Languages
Page last updated at 16:23 GMT, Friday, 6 February 2009

Lesotho Aids diary: Orphan

The BBC, in conjunction with Medecins Sans Frontieres, is following the lives of seven people from the community of St Rodrigue, in Lesotho, who will share their hopes and fears as they each struggle to live with and work through the country's HIV/Aids crisis.


Mahlape Moiloa | Orphan | St Rodrigue

Mahlape Moiloa

I take medication because I have the HIV infection. I have been sick for a year. I was infected when my mother gave birth to me.

I walked very far to get St Rodrigue. I ran so it took me about 2 hours. It takes about four hours to walk. My cousin came here with me to keep me company.

I live with my grandmother and two brothers. One is 37 and the other is 18 years old.

My brother said I had pimples on my face and that it made me look ugly
My mother died. It was a very long time ago, when I was very little. At the time I didn't know that she died of HIV/Aids, but I learned as I grew up.

I got sick. I got headaches. I couldn't sleep well. I also had diarrhoea. And that's when my grandmother brought me here.

They did a test. After the test, they gave me counselling and taught me about taking the medication.

It feels OK when I take my medication and the diarrhoea is gone.

I am happy when I take the tablets.

Grandmother laughed

Initially when I found out that I was HIV-positive, I was very hurt and miserable. But since I started taking the medication, it's much better.

It was hurtful because my brothers stigmatized me, saying that I had HIV/Aids. My brother said I had pimples on my face and that it made me look ugly.

It really hurt me when he said that. And that my grandmother laughed at what they were saying.

But I don't care what they say any more. I am used to taking my medication so I feel better now. That's why I don't care what they say.

Here at the clinic, nurse Me Lucy (Lerata) has made me feel better. Me Lucy told me not to listen to them.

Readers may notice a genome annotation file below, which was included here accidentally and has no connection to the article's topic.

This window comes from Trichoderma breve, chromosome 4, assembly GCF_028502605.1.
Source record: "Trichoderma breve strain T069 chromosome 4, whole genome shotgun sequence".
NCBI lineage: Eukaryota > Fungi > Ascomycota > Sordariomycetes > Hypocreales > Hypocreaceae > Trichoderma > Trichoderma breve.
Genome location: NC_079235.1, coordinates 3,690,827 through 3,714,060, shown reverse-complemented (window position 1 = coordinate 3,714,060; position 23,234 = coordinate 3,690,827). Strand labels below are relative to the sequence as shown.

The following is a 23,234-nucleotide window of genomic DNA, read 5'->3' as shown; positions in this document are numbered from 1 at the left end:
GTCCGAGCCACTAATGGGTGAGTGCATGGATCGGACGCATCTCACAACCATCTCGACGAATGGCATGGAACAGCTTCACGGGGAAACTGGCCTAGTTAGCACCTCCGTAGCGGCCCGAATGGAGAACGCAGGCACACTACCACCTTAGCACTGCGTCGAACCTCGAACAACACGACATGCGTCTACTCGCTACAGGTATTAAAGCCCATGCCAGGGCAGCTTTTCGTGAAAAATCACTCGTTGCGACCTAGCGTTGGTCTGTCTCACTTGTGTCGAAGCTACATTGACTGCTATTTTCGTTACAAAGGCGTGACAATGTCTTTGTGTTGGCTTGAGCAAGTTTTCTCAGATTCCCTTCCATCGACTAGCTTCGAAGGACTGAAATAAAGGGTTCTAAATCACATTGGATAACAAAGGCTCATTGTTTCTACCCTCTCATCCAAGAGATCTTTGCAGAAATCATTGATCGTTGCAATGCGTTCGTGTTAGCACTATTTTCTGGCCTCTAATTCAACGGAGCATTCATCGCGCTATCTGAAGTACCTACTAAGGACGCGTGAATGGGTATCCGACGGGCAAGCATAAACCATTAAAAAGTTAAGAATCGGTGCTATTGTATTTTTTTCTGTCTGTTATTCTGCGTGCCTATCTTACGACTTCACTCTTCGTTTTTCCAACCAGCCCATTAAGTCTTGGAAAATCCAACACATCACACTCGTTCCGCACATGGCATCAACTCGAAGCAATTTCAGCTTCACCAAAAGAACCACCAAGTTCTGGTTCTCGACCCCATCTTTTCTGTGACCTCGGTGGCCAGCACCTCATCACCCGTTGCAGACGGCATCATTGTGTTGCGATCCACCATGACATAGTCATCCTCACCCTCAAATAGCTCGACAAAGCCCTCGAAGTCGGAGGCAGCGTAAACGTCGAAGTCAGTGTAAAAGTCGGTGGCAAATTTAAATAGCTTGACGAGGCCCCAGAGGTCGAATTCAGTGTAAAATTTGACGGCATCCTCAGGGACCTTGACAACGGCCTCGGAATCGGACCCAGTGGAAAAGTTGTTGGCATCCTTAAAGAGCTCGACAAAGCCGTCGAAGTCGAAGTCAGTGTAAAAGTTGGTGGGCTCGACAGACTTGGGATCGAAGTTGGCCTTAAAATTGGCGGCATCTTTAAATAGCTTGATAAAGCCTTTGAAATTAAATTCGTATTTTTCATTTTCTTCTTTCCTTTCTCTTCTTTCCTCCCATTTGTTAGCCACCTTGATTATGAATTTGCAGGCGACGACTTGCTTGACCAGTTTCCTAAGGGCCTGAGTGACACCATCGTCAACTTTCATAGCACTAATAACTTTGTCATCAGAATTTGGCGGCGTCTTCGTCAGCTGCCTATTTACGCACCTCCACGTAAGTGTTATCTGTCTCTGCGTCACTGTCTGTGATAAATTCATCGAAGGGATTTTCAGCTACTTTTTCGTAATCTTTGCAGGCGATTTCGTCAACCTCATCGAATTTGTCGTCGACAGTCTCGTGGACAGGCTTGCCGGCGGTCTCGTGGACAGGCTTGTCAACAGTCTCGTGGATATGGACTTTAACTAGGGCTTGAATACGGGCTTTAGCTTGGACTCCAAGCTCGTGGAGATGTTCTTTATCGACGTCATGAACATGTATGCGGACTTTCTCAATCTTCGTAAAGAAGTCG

I visit the clinic once a month. I come to pick up medication and to see the nurse.

New faces

I don't have any friends at school because I am afraid. I feel that they may stigmatize me more than at home.

I used to have friends at school before I knew I was HIV-positive, but I stopped spending time with them because I thought they might find out that I'm taking medication.

Now, I am happy to see new faces here at St Rodrigue because they talk to me appropriately. Some encourage me to take my medication.

I am also happy knowing that my whole story will be told to the world, because HIV is not a secret any more.

It's important to talk about it because I have accepted it, and I am used to it.

When I grow up, I want to be a nurse and help people get well, like I have been helped to get well.


If you have any questions you would like to ask Mahlape Moiloa , please use the form below.

Name
Your E-mail address
Town & Country
Phone number (optional):
Comments

The BBC may edit your comments and not all emails will be published. Your comments may be published on any BBC media worldwide.



Name

Your E-mail address

Town & Country

Phone number (optional):

Comments

The BBC may edit your comments and not all emails will be published. Your comments may be published on any BBC media worldwide.




Print Sponsor


RELATED INTERNET LINKS
The BBC is not responsible for the content of external internet sites


FEATURES, VIEWS, ANALYSIS
Has China's housing bubble burst?
How the world's oldest clove tree defied an empire
Why Royal Ballet principal Sergei Polunin quit

PRODUCTS & SERVICES

Americas Africa Europe Middle East South Asia Asia Pacific